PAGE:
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More about low vision

More About Low Vision

About Low Vision

An ever-increasing number of people are at risk of visual impairment as populations grow and demographic shifts move towards the predominance of older age groups. Potentially blinding eye conditions such as age-related macular degeneration (AMD), diabetic retinopathy and glaucoma are increasing as the number of people affected grows. These are non-communicable chronic eye diseases to which the principles of long-term care including issues of cost of treatment and compliance (adherence) apply. Additionally, more programs for those with low vision will need to be made available. Globally, in 2002 more than 161 million people were visually impaired, of whom 124 million people had low vision and 37 million were blind.

Classifying low vision

Wikipedia used as a reference:

Anyone with reduced vision not corrected by spectacles or contact lenses can be considered to be visually impaired. The World Health Organization uses the following classifications of visual impairment. When the vision in the better eye with best possible glasses correction is:

20/30 to 20/60: is considered mild vision loss or near normal vision.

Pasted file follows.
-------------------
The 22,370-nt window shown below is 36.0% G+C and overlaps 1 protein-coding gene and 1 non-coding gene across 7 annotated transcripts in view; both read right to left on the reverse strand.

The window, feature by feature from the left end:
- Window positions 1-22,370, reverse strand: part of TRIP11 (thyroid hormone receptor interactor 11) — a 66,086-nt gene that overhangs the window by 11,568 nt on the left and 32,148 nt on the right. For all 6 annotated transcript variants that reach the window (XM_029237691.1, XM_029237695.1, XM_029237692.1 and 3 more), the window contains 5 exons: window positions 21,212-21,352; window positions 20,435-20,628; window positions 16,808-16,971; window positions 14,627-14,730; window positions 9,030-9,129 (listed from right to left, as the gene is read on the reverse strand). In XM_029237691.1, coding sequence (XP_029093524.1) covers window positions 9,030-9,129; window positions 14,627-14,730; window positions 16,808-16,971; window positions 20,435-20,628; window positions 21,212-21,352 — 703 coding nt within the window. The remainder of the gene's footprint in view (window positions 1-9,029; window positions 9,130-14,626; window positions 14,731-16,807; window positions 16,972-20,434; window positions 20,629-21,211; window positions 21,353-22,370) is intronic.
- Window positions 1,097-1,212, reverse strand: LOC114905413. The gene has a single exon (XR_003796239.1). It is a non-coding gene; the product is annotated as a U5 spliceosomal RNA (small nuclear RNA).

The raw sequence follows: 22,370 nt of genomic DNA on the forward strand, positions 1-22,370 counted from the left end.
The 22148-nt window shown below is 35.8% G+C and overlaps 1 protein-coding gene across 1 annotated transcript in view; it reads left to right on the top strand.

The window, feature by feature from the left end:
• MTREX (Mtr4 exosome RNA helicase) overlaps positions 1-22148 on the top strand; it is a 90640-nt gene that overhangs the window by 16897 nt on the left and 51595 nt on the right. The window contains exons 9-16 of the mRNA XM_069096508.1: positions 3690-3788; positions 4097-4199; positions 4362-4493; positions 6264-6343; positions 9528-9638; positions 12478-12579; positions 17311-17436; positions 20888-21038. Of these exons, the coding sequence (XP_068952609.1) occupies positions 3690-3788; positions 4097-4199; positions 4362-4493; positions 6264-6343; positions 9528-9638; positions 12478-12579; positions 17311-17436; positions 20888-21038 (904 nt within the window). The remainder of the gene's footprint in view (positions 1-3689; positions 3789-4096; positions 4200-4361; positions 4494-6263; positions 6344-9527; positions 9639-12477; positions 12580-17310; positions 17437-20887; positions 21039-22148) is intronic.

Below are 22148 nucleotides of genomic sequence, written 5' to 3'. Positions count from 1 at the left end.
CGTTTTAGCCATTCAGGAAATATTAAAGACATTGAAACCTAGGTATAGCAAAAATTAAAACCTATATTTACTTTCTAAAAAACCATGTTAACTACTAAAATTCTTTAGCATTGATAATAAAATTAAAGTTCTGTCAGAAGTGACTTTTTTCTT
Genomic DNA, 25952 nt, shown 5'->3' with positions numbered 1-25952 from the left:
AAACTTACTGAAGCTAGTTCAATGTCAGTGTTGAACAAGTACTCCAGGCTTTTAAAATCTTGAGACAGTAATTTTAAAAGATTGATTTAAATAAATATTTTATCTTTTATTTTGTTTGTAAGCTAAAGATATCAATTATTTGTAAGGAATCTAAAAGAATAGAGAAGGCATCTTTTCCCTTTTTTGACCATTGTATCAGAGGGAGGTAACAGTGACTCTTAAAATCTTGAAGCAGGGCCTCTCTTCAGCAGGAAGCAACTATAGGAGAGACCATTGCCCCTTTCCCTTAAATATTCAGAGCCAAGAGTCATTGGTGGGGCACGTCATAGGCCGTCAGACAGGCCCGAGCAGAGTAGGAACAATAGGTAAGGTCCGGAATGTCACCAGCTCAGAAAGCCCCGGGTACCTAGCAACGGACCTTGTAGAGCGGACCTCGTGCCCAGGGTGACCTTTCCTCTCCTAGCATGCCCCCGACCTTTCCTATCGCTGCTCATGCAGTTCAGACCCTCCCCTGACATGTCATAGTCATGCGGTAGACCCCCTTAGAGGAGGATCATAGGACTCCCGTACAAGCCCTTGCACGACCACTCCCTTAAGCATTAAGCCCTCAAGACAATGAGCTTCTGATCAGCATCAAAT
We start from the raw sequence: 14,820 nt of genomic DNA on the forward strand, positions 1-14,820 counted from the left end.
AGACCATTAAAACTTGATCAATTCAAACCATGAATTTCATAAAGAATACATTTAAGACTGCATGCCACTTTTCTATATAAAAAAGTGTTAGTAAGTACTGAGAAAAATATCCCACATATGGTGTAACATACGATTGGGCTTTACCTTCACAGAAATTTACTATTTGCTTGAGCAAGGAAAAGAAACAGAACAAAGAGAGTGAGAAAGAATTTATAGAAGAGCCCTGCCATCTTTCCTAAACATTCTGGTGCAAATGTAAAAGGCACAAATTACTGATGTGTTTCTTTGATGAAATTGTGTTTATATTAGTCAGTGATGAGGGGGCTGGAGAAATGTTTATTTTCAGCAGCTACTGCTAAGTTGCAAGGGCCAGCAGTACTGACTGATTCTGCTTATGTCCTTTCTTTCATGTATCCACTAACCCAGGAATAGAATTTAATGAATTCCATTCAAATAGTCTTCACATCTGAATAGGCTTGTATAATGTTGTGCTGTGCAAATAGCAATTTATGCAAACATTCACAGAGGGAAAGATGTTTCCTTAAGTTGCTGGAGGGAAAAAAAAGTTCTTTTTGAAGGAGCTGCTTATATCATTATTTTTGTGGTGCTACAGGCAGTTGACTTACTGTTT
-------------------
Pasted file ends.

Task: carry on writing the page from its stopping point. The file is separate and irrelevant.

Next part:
20/70 to 20/160: is considered moderate visual impairment, or moderate low vision

Legal blindness 20/200 to 20/400: is considered severe visual impairment, or severe low vision

 20/500 to 20/1,000: is considered profound visual impairment, or profound low vision.

 More Than 20/1,000: is considered near-total visual impairment, or near total blindness.

No Light Perception: is considered total visual impairment, or total blindness

There are also levels of visual impairment based on visual field loss (loss of peripheral vision).

In the United States, any person with vision that cannot be corrected to better than 20/200 in the best eye, or who has 20 degrees (diameter) or less of visual field remaining, is considered to be “legally blind” or eligible for disability classification and possible inclusion in certain government sponsored programs.Magnitude of visual impairment

Globally, in 2002 more than 161 million people were visually impaired, of whom 124 million people had low vision and 37 million were blind. However, refractive error as a cause of visual impairment was not included, which implies that the actual global magnitude of visual impairment is greater.

 

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